Clans and Kinship

By Thor Olavsrud

The Clan

The clan is the central pillar of society in the Middarmark. The most ancient law, established by the Old Ones at the moment of creation, is this: A clan is responsible for the actions of its kin.

If one person commits a crime, it is as if that person’s clan committed it. If a person swears an oath, it is as if that person’s clan swore it. If a person owes a debt, the debt belongs to that person’s clan. Individuals must take care in their actions, for their families will bear the consequences. Likewise, individuals must take care when seeking redress for wrongs committed against them; a rash act of revenge could pull one's entire family into a blood feud.

This communal responsibility has several effects:

  • When cooler heads prevail, the leaders of clans seek to talk and negotiate. Compensation, or gjald, can often smooth over difficulties. This is a common solution when a member of one clan kills a member of another clan or makes that person otherwise unable to work. Such a gjald is typically assessed at the value of the slain or injured person’s labor for a year. The offending clan pays the gjald to the injured clan.
  • When tempers run hot but clans are still attempting to avoid violence, they may bring their disagreement before the Thing. At the Thing, the clans submit the matter to their peers for consideration and appropriate compensation. As a general rule, neither side is completely satisfied with the outcome in these situations.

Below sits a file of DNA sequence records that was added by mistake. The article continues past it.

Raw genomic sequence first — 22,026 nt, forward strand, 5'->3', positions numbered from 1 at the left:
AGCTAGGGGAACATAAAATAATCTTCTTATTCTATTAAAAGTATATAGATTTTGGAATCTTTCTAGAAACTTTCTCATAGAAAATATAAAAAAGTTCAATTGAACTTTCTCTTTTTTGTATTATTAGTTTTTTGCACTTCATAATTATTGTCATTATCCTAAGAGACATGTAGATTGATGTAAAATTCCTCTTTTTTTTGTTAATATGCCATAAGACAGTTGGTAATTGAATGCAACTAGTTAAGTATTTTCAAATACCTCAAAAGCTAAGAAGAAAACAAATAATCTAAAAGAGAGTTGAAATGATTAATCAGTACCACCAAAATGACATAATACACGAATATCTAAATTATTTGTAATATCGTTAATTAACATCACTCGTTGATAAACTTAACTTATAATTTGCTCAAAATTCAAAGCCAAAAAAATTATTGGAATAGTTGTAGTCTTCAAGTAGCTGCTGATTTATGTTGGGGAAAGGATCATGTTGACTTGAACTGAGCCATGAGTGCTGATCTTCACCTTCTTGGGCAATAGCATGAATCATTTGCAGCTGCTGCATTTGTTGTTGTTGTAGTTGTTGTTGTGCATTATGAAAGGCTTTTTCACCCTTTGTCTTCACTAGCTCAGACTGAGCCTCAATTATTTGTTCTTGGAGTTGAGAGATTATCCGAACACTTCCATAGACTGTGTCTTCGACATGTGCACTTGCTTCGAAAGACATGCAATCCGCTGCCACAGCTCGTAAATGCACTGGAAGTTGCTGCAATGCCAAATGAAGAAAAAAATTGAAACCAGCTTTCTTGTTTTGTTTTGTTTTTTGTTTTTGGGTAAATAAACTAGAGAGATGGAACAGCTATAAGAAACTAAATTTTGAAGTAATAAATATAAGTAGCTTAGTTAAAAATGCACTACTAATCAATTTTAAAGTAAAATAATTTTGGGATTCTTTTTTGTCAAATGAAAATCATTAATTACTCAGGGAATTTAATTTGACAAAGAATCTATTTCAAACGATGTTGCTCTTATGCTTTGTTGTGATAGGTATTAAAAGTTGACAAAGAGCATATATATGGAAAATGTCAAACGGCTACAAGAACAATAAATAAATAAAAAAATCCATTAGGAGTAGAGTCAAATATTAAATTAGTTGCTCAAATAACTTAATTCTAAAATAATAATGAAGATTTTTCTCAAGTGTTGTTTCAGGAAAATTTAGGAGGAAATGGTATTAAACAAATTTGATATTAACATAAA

• When neither side is willing to back down, a blood feud erupts: a spiral of violence, recrimination and terror that can lay waste to generations, lasting until one or both sides are exhausted enough to sue for peace. Such feuds are thankfully rare, though no few sagas in the Middarmark tell of them. The Grælings, in particular, are famed for the bloody horror of their feuds.
  • Most right-thinking people find clan-less people—like many adventurers— frightening. They have no kin to hold accountable for their actions. They are not woven into the fabric of society and cannot be trusted. On the other hand, nor will anyone be held accountable for abuses committed against such friendless outcasts…

If a clan member commits an offense against another clan that refuses to be appeased, but the offender’s clan is unwilling to face the horror of a feud, it does have one option: It can declare the offender outcast. This effectively severs the relationship between the offender and the clan, and the injured party is free to seek redress directly from the outcast; the clan of the outcast then has no legal basis for seeking compensation for any harm done to the outcast. That won’t necessarily stop them if they’re outraged enough, but they do give up the legal high ground.